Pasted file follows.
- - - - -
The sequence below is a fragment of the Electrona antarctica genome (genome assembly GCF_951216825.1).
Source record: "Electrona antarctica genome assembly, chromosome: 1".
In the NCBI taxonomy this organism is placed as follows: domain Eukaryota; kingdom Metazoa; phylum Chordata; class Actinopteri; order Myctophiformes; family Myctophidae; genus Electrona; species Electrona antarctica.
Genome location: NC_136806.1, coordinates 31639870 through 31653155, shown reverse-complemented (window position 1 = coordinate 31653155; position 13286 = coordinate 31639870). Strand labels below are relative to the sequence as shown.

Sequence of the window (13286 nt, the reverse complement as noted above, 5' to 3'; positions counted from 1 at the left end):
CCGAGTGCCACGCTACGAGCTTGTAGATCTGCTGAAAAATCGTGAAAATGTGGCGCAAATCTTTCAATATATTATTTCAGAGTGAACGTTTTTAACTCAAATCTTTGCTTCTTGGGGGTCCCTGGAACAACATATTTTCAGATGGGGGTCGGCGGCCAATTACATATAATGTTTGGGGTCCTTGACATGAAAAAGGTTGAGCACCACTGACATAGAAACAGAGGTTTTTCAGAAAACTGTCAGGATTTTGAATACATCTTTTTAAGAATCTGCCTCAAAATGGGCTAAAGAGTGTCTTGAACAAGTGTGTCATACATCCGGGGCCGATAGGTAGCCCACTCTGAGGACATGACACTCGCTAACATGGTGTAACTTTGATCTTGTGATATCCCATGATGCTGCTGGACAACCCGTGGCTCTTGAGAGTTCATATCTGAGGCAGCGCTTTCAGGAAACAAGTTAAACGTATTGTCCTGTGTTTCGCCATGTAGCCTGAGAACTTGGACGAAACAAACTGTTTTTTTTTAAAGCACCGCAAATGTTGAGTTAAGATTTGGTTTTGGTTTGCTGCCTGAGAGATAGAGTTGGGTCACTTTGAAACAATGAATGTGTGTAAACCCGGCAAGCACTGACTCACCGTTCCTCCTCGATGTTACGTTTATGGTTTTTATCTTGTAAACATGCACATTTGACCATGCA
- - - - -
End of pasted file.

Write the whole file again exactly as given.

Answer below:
The sequence below is a fragment of the Electrona antarctica genome (genome assembly GCF_951216825.1).
Source record: "Electrona antarctica genome assembly, chromosome: 1".
In the NCBI taxonomy this organism is placed as follows: domain Eukaryota; kingdom Metazoa; phylum Chordata; class Actinopteri; order Myctophiformes; family Myctophidae; genus Electrona; species Electrona antarctica.
Genome location: NC_136806.1, coordinates 31639870 through 31653155, shown reverse-complemented (window position 1 = coordinate 31653155; position 13286 = coordinate 31639870). Strand labels below are relative to the sequence as shown.

Sequence of the window (13286 nt, the reverse complement as noted above, 5' to 3'; positions counted from 1 at the left end):
CCGAGTGCCACGCTACGAGCTTGTAGATCTGCTGAAAAATCGTGAAAATGTGGCGCAAATCTTTCAATATATTATTTCAGAGTGAACGTTTTTAACTCAAATCTTTGCTTCTTGGGGGTCCCTGGAACAACATATTTTCAGATGGGGGTCGGCGGCCAATTACATATAATGTTTGGGGTCCTTGACATGAAAAAGGTTGAGCACCACTGACATAGAAACAGAGGTTTTTCAGAAAACTGTCAGGATTTTGAATACATCTTTTTAAGAATCTGCCTCAAAATGGGCTAAAGAGTGTCTTGAACAAGTGTGTCATACATCCGGGGCCGATAGGTAGCCCACTCTGAGGACATGACACTCGCTAACATGGTGTAACTTTGATCTTGTGATATCCCATGATGCTGCTGGACAACCCGTGGCTCTTGAGAGTTCATATCTGAGGCAGCGCTTTCAGGAAACAAGTTAAACGTATTGTCCTGTGTTTCGCCATGTAGCCTGAGAACTTGGACGAAACAAACTGTTTTTTTTTAAAGCACCGCAAATGTTGAGTTAAGATTTGGTTTTGGTTTGCTGCCTGAGAGATAGAGTTGGGTCACTTTGAAACAATGAATGTGTGTAAACCCGGCAAGCACTGACTCACCGTTCCTCCTCGATGTTACGTTTATGGTTTTTATCTTGTAAACATGCACATTTGACCATGCA